CNSNews.com -- mainly Susan Jones -- reported on coronvirus after the presidential election pretty much the way it did before the election: downplaying the number of cases and deaths in an attempt to make President Trump look good.
Jones' Nov. 10 article started ominously: "The federal Centers for Disease Control and Prevention counts a total of 9,913,553 COVID cases in this country since January, with 105,142 new cases reported on Monday alone." But then she went into her usual bogus downplaying: "As the number of COVID cases escalates, deaths are nowhere near the record set in mid-April."
The next day, Jones attacked Dr. Michael Osterholm, a member of President-elect Joe Biden's COVID-19 advisory board (not that Jones was ready to identify Biden as presient-elect, mind you) for predicting the U.S. could see 200,000 cases by the Christmas holidays because "he is on record as advocating another lockdown." She then tried to deflect by throwing out per-capita coronavirus numbers:
According to the latest data from the federal Centers for Disease Control Prevention, 122,910 new COVID cases were reported in the past 24 hours, or 34.6 cases per 100,000 people in the last seven days.
Total deaths, based on death certificates submitted to CDC, stand at 237,731, or 0.3 per 100,000 people in the last seven days.
But Osterholm's prediction has turned out to be correct: the number of new cases has averaged more than 200,000 over the past week.
Jones spun further in a Nov. 17 article:
An average of 4,256 people died of COVID in September, about the same as the average 4,206 who died in June. Those two months mark the low point so far for COVID deaths in this country.
According to NCHS, the 3,982 COVID-involved deaths for the week ending September 26 -- the most recent time period for which the data is fairly reliable -- is 76.69 percent below the mid-April peak, when 17,087 COVID deaths were reported; and 51.51 percent below the second peak of 8,213 COVID deaths in early August.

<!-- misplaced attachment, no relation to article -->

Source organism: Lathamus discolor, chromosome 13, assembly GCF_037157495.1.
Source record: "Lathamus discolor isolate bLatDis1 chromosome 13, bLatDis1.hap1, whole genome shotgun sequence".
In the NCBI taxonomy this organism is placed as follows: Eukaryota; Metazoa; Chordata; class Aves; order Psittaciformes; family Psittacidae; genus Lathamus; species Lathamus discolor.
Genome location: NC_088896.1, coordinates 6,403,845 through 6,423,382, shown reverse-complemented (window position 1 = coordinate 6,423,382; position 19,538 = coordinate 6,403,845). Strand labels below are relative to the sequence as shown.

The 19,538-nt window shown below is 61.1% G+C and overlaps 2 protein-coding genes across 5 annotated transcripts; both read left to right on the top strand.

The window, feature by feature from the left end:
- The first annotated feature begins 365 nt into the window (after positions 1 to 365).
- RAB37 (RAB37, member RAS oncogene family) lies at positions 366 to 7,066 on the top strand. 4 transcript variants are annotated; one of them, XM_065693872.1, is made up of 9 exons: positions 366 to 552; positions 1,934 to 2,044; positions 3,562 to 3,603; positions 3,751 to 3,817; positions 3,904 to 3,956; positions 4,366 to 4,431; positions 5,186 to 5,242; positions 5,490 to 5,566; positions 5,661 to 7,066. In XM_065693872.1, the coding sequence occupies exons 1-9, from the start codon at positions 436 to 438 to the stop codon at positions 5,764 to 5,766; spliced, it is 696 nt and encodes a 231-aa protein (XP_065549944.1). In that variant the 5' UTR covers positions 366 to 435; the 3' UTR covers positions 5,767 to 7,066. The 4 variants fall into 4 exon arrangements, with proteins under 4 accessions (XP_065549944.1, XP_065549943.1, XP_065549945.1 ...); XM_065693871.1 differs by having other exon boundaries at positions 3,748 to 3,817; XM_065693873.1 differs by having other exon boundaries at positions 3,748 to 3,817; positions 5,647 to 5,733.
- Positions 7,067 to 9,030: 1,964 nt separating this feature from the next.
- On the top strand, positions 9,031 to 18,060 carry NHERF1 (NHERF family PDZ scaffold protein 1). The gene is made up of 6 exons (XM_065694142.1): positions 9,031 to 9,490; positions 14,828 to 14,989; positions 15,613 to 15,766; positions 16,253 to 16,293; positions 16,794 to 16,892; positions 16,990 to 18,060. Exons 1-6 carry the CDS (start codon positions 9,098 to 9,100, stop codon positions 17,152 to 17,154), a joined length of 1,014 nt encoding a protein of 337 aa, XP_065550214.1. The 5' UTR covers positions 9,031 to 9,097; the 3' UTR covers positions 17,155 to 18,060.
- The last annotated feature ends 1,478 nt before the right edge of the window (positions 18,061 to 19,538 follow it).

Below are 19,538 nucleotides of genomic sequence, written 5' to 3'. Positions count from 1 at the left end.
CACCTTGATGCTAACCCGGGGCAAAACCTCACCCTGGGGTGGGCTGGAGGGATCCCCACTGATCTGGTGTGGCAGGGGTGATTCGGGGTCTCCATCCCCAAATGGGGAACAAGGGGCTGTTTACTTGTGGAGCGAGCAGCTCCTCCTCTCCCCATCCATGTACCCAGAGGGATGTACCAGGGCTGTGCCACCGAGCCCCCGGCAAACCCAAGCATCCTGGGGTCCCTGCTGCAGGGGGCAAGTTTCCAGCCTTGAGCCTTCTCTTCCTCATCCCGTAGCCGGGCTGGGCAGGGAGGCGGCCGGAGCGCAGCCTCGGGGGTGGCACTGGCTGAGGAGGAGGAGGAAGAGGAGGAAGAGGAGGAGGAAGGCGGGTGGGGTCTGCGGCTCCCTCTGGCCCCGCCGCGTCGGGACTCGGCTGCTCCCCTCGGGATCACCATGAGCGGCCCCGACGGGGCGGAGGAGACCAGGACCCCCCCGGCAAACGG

By Dec. 1, however, Jones had to admit a little bit reality about rising case and mortality numbers, while still desperately invoking the higher April numbers for comparison:
"COVID-19 cases, hospitalizations, and deaths across the United States are rising," the federal Centers for Disease Control and Prevention says on its website.
Based on the most recent death certificates submitted to CDC's National Center for Health Statistics, COVID-involved deaths in recent weeks are indeed rising, but they remain far below the record 17,089 deaths counted in the week ending April 18.
But in a Dec. 10 article, Jones was back in hard-spin mode even as cases and deaths skyrocket by focusing on an age group with the lowest fatality rate:
The number of COVID-involved deaths in this country -- 15,594 in the last seven days -- is now reaching levels not seen since the mid-April peak, according to the official tally maintained by the National Center for Health Statistics, which is part of the federal Centers for Disease Control and Prevention.
But of the 261,530 COVID-involved deaths recorded by NCHS as of Dec. 9, fewer than one percent (2,450 or 0.93 percent) involved people age 34 or younger. This includes school-age children forced to learn remotely; and college-age people who, along with the rest of us, are discouraged -- and in some cases barred by executive order -- from patronizing bars and restaurants indoors.
People aged 35-44 -- this includes prime working age people -- account for 4,917 of total COVID deaths so far, or 1.88 percent.
According to death certificates submitted to and recorded by NCHS on a rolling basis, at least 7,367 people (2.81 percent) ages 44 or younger had died of COVID as of Dec. 9.
That's the kind of spin that keeps one employed at CNS.